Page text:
Expectation is a funny thing. It can multiply ones appreciation of something but with the same brash influence, it can taint or diminish the enjoyment that the consumer derives from a work of art.

Ever since I took the quasi-altruistic leap from fan to hobbyist appraiser, I have striven to lessen this anticipatory fizz, to give every record that I review a fair crack of the whip.

With Subversion, however, I must admit that I found myself in the unusual state of ambivalent-expectation. Not that I thought them a bad band, (I enjoyed their last EP) but I'd seen them play last year and the experience had left me under-whelmed. On further reflection I remembered that this was their first show with their new vocalist Jay Shields. Context is vital.

The point I am labouring to make, is that Animi, Subversion's 2nd full length, is one of the most enjoyable records to come my way in the last 6 months. It is an effervescent and brooding beast, and has left me with egg all over my ambivalent face. I'm a big man, I'll own up to my mistakes.

Subversion's stock in trade is a low slung and abrasive Tech-Metal, infused with adept and lilting anthemic sections. They channel this overall sound into highly textured yet focused songs, imbued with impressively prescient sense of sonic self. A sense so attuned that the 10 tracks on Animi come across as both cryptically angular and enticingly smooth at the same time.

To do this in a consistently persuasive manner is a feat worthy of extensive praise. Since fiery eclecticism seems to fuel a significant percentage of contemporary progressive metal bands, yet hardly any manage it with this much graceful success.

Do not let my lubricated adjectives fool you into thinking that Animi does not possess considerable testicular substance. It swings with a heaviness redolent of Gnosis-era Monuments but with a less bullish approach to melodic structure and inter-play.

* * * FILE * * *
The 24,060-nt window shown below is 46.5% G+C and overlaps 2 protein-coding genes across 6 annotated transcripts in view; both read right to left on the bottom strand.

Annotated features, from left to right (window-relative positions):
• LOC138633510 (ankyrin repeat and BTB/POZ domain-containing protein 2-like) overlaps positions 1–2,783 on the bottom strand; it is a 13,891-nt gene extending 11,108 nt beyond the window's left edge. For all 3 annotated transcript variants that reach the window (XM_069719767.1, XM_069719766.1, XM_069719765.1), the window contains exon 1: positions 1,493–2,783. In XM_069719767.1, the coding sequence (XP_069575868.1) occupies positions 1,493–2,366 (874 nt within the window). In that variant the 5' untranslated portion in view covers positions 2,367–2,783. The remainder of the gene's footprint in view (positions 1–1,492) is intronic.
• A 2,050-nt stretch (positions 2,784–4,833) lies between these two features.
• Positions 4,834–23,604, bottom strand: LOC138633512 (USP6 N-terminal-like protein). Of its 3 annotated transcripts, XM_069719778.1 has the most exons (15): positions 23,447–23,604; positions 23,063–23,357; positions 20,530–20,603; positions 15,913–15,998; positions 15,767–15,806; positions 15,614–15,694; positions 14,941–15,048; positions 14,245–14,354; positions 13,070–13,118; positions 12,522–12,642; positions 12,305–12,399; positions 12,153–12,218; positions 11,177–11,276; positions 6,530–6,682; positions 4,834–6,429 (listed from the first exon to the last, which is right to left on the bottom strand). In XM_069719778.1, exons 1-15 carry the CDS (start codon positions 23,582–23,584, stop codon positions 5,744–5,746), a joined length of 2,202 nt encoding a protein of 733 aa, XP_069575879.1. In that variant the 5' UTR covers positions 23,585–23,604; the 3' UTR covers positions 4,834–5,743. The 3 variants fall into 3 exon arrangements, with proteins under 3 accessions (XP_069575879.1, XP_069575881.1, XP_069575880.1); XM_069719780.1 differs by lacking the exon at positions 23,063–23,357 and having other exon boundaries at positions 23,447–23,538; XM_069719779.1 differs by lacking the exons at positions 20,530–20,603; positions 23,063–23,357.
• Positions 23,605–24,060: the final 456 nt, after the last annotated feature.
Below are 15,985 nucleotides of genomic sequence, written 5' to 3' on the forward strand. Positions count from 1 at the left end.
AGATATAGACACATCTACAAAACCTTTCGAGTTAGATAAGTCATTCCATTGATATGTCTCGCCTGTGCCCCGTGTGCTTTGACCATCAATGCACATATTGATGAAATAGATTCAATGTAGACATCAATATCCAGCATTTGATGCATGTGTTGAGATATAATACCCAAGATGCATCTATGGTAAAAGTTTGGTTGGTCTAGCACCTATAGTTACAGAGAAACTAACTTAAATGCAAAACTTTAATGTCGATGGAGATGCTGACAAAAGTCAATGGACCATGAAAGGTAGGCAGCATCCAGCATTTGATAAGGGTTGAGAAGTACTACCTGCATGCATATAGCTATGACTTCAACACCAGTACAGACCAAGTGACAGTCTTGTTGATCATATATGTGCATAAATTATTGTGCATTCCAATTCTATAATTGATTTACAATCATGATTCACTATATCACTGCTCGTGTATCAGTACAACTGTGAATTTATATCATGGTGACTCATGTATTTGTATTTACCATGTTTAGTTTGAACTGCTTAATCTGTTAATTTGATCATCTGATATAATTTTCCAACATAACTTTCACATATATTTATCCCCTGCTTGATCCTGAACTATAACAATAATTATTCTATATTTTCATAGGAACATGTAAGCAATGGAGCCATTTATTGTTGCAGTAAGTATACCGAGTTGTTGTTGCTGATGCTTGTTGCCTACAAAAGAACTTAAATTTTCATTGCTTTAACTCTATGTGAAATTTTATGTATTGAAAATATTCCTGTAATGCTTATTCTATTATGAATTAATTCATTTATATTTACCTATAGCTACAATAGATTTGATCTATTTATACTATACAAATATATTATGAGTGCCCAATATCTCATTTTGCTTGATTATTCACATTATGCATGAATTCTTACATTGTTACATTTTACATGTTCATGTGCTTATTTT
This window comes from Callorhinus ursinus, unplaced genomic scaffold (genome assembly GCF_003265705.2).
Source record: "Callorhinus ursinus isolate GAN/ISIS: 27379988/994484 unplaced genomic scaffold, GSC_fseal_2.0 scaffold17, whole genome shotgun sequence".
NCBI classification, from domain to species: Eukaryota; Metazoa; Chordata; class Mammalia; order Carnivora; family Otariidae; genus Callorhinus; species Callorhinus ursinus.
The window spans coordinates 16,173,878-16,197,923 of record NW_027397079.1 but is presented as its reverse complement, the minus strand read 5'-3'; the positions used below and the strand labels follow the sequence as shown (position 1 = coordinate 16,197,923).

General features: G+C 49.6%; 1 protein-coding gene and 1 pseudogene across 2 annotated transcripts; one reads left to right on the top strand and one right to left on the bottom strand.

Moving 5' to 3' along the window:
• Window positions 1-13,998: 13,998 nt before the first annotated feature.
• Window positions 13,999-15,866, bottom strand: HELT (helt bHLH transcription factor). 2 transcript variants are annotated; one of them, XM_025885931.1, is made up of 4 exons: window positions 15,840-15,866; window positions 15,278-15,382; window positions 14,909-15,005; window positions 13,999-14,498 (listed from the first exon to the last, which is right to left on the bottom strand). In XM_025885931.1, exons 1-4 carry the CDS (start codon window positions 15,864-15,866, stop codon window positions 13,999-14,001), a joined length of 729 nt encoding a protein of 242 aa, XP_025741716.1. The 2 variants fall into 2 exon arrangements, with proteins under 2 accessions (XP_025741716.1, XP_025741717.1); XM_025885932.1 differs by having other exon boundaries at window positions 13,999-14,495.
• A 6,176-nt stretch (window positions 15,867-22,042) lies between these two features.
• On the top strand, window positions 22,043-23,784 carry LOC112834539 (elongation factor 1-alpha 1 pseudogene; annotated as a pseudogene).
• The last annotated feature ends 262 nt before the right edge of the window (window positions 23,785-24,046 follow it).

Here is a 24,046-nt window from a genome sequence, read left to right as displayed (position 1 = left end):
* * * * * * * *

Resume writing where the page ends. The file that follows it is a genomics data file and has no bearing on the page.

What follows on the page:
However if I am to be frank, this is a challenging record. It shifts style, focus, syncopation, timbre, and tone numerous times. This is not done in a haphazard fashion but it requires the listener to be both concious and engaged. But like most art which is resistant to immediate and simplistic comprehension, it rewards any effort put into communion with a ten-fold remittance of luxury sound-scapes and muscular imagery.

Responsibility for the progression of the music is attributed evenly across all instruments. This is vital for any band coming across as a unified team of equals. I know this isn't a essential component of an album review but I'm a sportsman at heart and well balanced sides will always find success in the long run.

The riffing is varied in how it establishes and propels the songs. Shifting from staccato Tech syncopation to less binary methods with a constant and dedicated commitment to the song at hand. This is vital because no matter how hypnotic the riff, it is ultimately a building block within a larger construction, whose needs it must be subservient to. All semantic gymnastics aside, there is a lot of audaciously salacious riffery on this record.

The drums are compelling and appropriate. I believe they are a mixture of samples and a genuine kit but the veracity with which they ring is impressive.

The vocals from Jay Shields (growled) and Kai Giritli (cleans) are impressive in their phrasing and tone. Both voices play a significant part in the emotively atmospheric nature of the music; perching atop swelling synths or punching sinuous holes in the wall of phrase. Shields manages to combine the physique of a big guy with the technique of much physically smaller vocalists, presenting a menacing high tone that is intimidating and effective. While, Giritli has a delicate almost febrile tone to his voice, which summoned and conjured with emotions rolling deep within me. Obviously the appreciation of clean vocals is an immensely subjective past-time, But, they really worked for me.

But everything is subjective, especially expectation.

Subversion have presented me with an inverted form of my subverted norm and reminded me that no matter how hard I try I will never escape the nest of tangled confluences that terminate in me.

So by its very existence, this album has granted me a deeper and more complete understanding of myself.

So much for ambivalence.

So much for expectation.

– John Whitmore


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